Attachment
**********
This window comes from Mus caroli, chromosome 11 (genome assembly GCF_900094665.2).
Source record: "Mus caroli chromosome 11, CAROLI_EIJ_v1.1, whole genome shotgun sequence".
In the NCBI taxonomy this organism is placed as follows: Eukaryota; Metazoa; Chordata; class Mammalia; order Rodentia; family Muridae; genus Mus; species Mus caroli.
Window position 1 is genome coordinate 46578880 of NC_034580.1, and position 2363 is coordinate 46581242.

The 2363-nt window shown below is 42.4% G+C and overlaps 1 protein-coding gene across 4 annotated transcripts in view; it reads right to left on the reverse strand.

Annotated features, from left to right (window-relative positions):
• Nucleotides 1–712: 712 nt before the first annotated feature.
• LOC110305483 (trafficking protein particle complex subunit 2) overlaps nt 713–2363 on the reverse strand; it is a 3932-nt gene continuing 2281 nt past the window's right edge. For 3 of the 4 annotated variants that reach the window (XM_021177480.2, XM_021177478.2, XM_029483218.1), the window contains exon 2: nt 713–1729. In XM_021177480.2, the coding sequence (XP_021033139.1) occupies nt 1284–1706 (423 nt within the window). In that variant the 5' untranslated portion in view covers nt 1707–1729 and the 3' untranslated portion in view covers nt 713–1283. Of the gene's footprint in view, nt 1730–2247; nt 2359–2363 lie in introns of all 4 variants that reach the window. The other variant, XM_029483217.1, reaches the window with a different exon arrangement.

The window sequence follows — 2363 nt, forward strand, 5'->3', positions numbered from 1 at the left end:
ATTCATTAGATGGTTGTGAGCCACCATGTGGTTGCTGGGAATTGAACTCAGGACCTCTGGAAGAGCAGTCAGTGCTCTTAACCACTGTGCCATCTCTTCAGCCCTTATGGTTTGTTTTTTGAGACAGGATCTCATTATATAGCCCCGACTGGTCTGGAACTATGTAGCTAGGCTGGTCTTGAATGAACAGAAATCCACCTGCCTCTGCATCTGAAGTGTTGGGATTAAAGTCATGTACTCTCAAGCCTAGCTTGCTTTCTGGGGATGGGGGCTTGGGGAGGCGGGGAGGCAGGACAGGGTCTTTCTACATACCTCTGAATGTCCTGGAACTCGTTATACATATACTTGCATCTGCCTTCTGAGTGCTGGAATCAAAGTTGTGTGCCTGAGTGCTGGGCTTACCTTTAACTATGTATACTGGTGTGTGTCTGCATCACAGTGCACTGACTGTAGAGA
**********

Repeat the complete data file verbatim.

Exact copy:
This window comes from Mus caroli, chromosome 11 (genome assembly GCF_900094665.2).
Source record: "Mus caroli chromosome 11, CAROLI_EIJ_v1.1, whole genome shotgun sequence".
In the NCBI taxonomy this organism is placed as follows: Eukaryota; Metazoa; Chordata; class Mammalia; order Rodentia; family Muridae; genus Mus; species Mus caroli.
Window position 1 is genome coordinate 46578880 of NC_034580.1, and position 2363 is coordinate 46581242.

The 2363-nt window shown below is 42.4% G+C and overlaps 1 protein-coding gene across 4 annotated transcripts in view; it reads right to left on the reverse strand.

Annotated features, from left to right (window-relative positions):
• Nucleotides 1–712: 712 nt before the first annotated feature.
• LOC110305483 (trafficking protein particle complex subunit 2) overlaps nt 713–2363 on the reverse strand; it is a 3932-nt gene continuing 2281 nt past the window's right edge. For 3 of the 4 annotated variants that reach the window (XM_021177480.2, XM_021177478.2, XM_029483218.1), the window contains exon 2: nt 713–1729. In XM_021177480.2, the coding sequence (XP_021033139.1) occupies nt 1284–1706 (423 nt within the window). In that variant the 5' untranslated portion in view covers nt 1707–1729 and the 3' untranslated portion in view covers nt 713–1283. Of the gene's footprint in view, nt 1730–2247; nt 2359–2363 lie in introns of all 4 variants that reach the window. The other variant, XM_029483217.1, reaches the window with a different exon arrangement.

The window sequence follows — 2363 nt, forward strand, 5'->3', positions numbered from 1 at the left end:
ATTCATTAGATGGTTGTGAGCCACCATGTGGTTGCTGGGAATTGAACTCAGGACCTCTGGAAGAGCAGTCAGTGCTCTTAACCACTGTGCCATCTCTTCAGCCCTTATGGTTTGTTTTTTGAGACAGGATCTCATTATATAGCCCCGACTGGTCTGGAACTATGTAGCTAGGCTGGTCTTGAATGAACAGAAATCCACCTGCCTCTGCATCTGAAGTGTTGGGATTAAAGTCATGTACTCTCAAGCCTAGCTTGCTTTCTGGGGATGGGGGCTTGGGGAGGCGGGGAGGCAGGACAGGGTCTTTCTACATACCTCTGAATGTCCTGGAACTCGTTATACATATACTTGCATCTGCCTTCTGAGTGCTGGAATCAAAGTTGTGTGCCTGAGTGCTGGGCTTACCTTTAACTATGTATACTGGTGTGTGTCTGCATCACAGTGCACTGACTGTAGAGA